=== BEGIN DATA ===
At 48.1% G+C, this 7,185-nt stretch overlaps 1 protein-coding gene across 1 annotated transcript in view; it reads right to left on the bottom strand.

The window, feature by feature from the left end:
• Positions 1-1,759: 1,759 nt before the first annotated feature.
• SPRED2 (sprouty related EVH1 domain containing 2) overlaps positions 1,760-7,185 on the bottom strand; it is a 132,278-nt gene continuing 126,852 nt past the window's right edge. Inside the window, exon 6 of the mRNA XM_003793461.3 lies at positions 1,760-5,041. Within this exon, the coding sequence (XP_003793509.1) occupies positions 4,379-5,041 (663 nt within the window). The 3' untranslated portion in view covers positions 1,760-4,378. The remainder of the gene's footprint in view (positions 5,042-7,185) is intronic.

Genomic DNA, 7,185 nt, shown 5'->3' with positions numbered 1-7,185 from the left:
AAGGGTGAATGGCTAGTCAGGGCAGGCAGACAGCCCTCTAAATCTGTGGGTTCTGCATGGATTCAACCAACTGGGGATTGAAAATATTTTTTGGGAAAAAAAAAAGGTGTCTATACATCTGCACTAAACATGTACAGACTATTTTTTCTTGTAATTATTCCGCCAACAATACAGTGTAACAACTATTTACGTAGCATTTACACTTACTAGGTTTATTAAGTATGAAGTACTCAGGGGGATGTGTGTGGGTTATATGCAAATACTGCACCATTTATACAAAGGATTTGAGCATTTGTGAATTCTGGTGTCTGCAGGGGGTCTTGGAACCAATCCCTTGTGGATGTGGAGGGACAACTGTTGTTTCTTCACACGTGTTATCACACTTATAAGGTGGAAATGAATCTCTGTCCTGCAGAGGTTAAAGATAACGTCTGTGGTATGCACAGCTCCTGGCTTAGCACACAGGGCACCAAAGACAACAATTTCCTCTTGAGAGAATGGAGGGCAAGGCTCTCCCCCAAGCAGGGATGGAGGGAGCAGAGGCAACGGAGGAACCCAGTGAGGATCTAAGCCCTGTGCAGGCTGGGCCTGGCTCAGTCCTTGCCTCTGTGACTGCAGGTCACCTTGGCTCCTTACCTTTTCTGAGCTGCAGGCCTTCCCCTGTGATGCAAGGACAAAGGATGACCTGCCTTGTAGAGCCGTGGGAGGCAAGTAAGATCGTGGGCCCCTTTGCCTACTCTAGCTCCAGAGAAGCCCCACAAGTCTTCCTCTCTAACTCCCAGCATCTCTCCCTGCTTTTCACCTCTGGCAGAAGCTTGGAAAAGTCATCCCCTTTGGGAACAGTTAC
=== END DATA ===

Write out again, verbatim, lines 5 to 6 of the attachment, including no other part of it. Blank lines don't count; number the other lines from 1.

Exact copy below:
Genomic DNA, 7,185 nt, shown 5'->3' with positions numbered 1-7,185 from the left:
AAGGGTGAATGGCTAGTCAGGGCAGGCAGACAGCCCTCTAAATCTGTGGGTTCTGCATGGATTCAACCAACTGGGGATTGAAAATATTTTTTGGGAAAAAAAAAAGGTGTCTATACATCTGCACTAAACATGTACAGACTATTTTTTCTTGTAATTATTCCGCCAACAATACAGTGTAACAACTATTTACGTAGCATTTACACTTACTAGGTTTATTAAGTATGAAGTACTCAGGGGGATGTGTGTGGGTTATATGCAAATACTGCACCATTTATACAAAGGATTTGAGCATTTGTGAATTCTGGTGTCTGCAGGGGGTCTTGGAACCAATCCCTTGTGGATGTGGAGGGACAACTGTTGTTTCTTCACACGTGTTATCACACTTATAAGGTGGAAATGAATCTCTGTCCTGCAGAGGTTAAAGATAACGTCTGTGGTATGCACAGCTCCTGGCTTAGCACACAGGGCACCAAAGACAACAATTTCCTCTTGAGAGAATGGAGGGCAAGGCTCTCCCCCAAGCAGGGATGGAGGGAGCAGAGGCAACGGAGGAACCCAGTGAGGATCTAAGCCCTGTGCAGGCTGGGCCTGGCTCAGTCCTTGCCTCTGTGACTGCAGGTCACCTTGGCTCCTTACCTTTTCTGAGCTGCAGGCCTTCCCCTGTGATGCAAGGACAAAGGATGACCTGCCTTGTAGAGCCGTGGGAGGCAAGTAAGATCGTGGGCCCCTTTGCCTACTCTAGCTCCAGAGAAGCCCCACAAGTCTTCCTCTCTAACTCCCAGCATCTCTCCCTGCTTTTCACCTCTGGCAGAAGCTTGGAAAAGTCATCCCCTTTGGGAACAGTTAC